As Pride Month draws to a close, it's a great time to reflect on the great things that have come this month.

More people than ever are comfortable being who they are in very creative ways and YouTubers have really been leading the charge this year.

So here are three videos that you really should watch if you want a greater insight into the LGBTQ+ community.

1. Dan Howell's coming out video

Dan Howell (formerly known as danisnotonfire) has been one of the biggest names in the YouTube community for over a decade. And during all those years of him in the public eye, his sexuality and his relationship with fellow YouTuber Phil Lester have been a huge subject of debate.

This video is Dan's coming clean about not just his sexuality, but every struggle in his life that was tied to him not being able to be his authentic self.

His video is equally hilarious and heartbreaking as he recounts his childhood and how always hearing the term "gay" in a negative context really made him miserable.

It's an eye-opening commentary on what it's like to grow up being the thing that you're constantly told is wrong and bad.

It's also fascinating to hear his perspective on all those years of fans debating his sexuality and shipping him with Phil while he was secretly dealing with all of these issues.

It's a 40-minute storytelling masterpiece and 100% worth the watch.

2. Eugene Lee Yang's coming out music video

Eugene Lee Yang of the Try Guys has long been an advocate for the LGBTQ+ community, but this is his official coming out video.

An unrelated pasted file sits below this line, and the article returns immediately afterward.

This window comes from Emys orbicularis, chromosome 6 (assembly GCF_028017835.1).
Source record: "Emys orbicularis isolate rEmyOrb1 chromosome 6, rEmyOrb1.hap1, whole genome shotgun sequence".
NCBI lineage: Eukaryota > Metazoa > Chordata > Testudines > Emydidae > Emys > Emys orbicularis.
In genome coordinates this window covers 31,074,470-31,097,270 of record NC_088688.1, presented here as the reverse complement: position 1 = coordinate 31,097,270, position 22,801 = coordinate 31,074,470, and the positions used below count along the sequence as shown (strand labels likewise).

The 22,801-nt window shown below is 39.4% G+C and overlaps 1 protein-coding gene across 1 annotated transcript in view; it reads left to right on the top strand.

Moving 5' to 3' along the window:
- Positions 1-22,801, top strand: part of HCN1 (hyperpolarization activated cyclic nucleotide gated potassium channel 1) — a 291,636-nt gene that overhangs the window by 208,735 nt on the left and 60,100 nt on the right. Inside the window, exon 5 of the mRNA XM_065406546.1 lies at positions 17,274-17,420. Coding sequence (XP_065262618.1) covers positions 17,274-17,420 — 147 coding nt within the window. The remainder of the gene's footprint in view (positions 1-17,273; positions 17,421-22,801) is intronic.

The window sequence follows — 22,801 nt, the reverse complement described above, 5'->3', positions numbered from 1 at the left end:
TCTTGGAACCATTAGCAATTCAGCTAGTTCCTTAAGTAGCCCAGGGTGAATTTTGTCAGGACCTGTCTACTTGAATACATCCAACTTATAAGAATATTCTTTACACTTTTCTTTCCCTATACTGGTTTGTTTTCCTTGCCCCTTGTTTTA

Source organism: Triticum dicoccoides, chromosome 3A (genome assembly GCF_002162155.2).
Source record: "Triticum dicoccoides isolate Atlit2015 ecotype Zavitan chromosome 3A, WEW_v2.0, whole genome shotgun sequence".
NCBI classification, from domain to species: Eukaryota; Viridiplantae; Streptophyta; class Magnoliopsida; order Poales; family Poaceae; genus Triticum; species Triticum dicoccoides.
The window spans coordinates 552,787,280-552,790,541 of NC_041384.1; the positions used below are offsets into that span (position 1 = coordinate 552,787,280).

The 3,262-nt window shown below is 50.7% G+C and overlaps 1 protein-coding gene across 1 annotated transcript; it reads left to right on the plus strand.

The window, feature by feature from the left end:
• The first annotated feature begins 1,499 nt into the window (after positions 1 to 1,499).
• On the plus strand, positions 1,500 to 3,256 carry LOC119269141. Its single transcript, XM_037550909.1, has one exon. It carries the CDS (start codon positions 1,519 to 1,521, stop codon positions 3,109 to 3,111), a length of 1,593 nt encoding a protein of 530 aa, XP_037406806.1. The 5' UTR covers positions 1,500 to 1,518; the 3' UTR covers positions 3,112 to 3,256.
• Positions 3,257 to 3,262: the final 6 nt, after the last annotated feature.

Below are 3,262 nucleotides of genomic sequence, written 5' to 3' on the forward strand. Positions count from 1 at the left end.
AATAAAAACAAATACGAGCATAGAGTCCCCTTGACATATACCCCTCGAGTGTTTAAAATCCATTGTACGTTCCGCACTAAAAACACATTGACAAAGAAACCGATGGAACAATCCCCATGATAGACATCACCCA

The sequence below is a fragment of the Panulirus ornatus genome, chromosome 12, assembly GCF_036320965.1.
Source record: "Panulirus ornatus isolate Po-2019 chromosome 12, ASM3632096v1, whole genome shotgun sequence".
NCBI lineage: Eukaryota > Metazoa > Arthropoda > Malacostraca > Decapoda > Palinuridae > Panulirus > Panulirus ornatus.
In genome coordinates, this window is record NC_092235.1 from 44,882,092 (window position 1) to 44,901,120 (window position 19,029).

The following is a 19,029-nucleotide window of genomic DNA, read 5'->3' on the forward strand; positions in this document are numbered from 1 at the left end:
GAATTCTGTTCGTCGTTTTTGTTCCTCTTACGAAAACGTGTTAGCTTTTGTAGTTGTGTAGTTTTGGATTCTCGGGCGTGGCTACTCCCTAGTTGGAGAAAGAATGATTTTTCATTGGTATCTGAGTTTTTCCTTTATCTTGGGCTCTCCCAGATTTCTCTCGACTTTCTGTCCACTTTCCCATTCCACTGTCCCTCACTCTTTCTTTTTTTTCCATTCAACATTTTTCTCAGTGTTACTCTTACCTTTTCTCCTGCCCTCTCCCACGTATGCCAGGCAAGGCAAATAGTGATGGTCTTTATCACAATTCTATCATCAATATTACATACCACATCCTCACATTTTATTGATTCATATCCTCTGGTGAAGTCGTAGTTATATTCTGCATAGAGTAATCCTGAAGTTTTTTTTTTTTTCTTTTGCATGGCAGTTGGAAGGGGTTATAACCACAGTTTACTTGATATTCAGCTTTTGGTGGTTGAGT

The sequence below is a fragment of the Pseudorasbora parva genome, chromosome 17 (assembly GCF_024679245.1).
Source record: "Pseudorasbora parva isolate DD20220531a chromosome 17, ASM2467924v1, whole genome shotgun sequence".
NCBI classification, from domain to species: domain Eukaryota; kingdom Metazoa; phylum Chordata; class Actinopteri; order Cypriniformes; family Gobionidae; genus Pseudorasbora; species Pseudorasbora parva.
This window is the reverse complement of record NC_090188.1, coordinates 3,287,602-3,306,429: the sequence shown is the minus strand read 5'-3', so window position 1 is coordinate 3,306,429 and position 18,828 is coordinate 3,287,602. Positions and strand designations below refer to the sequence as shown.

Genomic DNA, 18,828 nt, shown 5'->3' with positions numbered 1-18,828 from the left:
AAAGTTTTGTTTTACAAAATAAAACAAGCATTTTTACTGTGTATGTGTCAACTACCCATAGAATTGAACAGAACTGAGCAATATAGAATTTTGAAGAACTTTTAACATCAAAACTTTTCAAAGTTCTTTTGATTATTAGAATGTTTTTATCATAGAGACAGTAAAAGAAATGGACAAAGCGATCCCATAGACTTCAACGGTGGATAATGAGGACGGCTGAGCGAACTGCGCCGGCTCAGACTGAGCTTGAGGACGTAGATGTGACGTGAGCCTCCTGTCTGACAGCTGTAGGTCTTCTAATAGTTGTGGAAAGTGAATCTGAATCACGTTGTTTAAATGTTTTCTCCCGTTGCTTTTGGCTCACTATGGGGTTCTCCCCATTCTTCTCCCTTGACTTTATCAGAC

Rather than tell his story like Dan did, Eugene went in a more artful direction with a music video following his journey to self-acceptance.

It's beautifully shot, with amazing choreography and acting. Also, each different phase of the music video is marked by a color in the rainbow, which is just genius.

Just through the medium of movement and costumes, the video touches on gender roles, good allyship, homophobia, anti-gay violence, and more.

And probably the most compelling part of the video is the ending. It doesn't have a happy ending or a sad one. It symbolizes how the fight still goes on.

3. Elle Mills' DIY pride parade

Elle Mills is the master of creative, feel-good videos. When Elle saw that her town didn't have a pride parade, she threw her own!

It's a bit of a rollercoaster to get to the actual parade, but they do get there and it's just such a joy to watch.

And it really harkens back to the first pride parades, where people had to be more DIY about them since they didn't have public support or big companies backing them.

Though I'm glad that pride parades can be huge and largely accepted now, there's something special about this smaller parade.